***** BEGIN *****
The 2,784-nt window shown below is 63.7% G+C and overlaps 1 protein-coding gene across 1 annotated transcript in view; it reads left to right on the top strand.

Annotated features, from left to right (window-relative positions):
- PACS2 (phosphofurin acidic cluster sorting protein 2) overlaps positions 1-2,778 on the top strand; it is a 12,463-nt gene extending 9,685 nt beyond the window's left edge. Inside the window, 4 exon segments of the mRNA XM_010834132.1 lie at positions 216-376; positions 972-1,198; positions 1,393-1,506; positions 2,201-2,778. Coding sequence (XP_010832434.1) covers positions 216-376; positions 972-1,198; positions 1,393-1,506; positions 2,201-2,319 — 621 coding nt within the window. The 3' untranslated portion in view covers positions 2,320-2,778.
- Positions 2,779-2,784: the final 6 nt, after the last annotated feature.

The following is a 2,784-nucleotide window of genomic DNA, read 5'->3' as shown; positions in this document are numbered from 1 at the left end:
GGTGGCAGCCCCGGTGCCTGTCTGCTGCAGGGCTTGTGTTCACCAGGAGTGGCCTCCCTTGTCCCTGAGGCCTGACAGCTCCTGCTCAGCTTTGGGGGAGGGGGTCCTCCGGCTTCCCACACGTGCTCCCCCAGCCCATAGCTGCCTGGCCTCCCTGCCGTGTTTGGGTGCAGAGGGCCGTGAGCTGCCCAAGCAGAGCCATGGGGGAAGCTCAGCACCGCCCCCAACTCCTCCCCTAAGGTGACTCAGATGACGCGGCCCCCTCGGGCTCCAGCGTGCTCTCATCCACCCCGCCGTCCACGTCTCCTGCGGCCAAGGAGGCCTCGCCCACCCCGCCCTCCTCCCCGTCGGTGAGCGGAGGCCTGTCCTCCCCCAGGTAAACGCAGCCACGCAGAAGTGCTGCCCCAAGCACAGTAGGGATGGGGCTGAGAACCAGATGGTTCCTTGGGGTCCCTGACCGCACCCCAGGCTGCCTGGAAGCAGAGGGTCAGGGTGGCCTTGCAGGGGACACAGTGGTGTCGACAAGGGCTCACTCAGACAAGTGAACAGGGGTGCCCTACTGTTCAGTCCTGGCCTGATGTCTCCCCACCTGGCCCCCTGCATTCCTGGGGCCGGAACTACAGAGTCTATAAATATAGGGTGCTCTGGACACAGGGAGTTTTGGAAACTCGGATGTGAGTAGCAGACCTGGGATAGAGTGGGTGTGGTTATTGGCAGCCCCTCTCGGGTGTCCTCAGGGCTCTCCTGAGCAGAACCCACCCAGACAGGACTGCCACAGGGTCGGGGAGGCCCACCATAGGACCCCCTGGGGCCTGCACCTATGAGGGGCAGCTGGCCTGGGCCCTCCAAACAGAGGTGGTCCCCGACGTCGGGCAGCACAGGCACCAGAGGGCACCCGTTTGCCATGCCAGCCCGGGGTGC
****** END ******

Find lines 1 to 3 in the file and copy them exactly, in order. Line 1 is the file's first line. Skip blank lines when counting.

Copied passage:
The 2,784-nt window shown below is 63.7% G+C and overlaps 1 protein-coding gene across 1 annotated transcript in view; it reads left to right on the top strand.

Annotated features, from left to right (window-relative positions):
- PACS2 (phosphofurin acidic cluster sorting protein 2) overlaps positions 1-2,778 on the top strand; it is a 12,463-nt gene extending 9,685 nt beyond the window's left edge. Inside the window, 4 exon segments of the mRNA XM_010834132.1 lie at positions 216-376; positions 972-1,198; positions 1,393-1,506; positions 2,201-2,778. Coding sequence (XP_010832434.1) covers positions 216-376; positions 972-1,198; positions 1,393-1,506; positions 2,201-2,319 — 621 coding nt within the window. The 3' untranslated portion in view covers positions 2,320-2,778.